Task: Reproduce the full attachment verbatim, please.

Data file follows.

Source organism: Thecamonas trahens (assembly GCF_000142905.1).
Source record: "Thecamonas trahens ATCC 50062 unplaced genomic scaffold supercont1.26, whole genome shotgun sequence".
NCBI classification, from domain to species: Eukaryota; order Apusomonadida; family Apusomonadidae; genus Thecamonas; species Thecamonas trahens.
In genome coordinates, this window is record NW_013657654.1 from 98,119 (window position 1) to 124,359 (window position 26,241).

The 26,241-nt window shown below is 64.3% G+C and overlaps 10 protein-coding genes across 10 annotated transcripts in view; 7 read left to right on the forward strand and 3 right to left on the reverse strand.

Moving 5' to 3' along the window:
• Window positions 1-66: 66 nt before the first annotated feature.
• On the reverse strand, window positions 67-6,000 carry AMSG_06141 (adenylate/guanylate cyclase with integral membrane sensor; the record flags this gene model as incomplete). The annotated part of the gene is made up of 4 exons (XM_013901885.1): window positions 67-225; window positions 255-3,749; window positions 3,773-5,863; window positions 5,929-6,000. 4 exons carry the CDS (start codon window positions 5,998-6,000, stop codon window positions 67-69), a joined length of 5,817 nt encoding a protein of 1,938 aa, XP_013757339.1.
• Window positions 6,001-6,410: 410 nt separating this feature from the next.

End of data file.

Source organism: Thecamonas trahens (assembly GCF_000142905.1).
Source record: "Thecamonas trahens ATCC 50062 unplaced genomic scaffold supercont1.26, whole genome shotgun sequence".
NCBI classification, from domain to species: Eukaryota; order Apusomonadida; family Apusomonadidae; genus Thecamonas; species Thecamonas trahens.
In genome coordinates, this window is record NW_013657654.1 from 98,119 (window position 1) to 124,359 (window position 26,241).

The 26,241-nt window shown below is 64.3% G+C and overlaps 10 protein-coding genes across 10 annotated transcripts in view; 7 read left to right on the forward strand and 3 right to left on the reverse strand.

Moving 5' to 3' along the window:
• Window positions 1-66: 66 nt before the first annotated feature.
• On the reverse strand, window positions 67-6,000 carry AMSG_06141 (adenylate/guanylate cyclase with integral membrane sensor; the record flags this gene model as incomplete). The annotated part of the gene is made up of 4 exons (XM_013901885.1): window positions 67-225; window positions 255-3,749; window positions 3,773-5,863; window positions 5,929-6,000. 4 exons carry the CDS (start codon window positions 5,998-6,000, stop codon window positions 67-69), a joined length of 5,817 nt encoding a protein of 1,938 aa, XP_013757339.1.
• Window positions 6,001-6,410: 410 nt separating this feature from the next.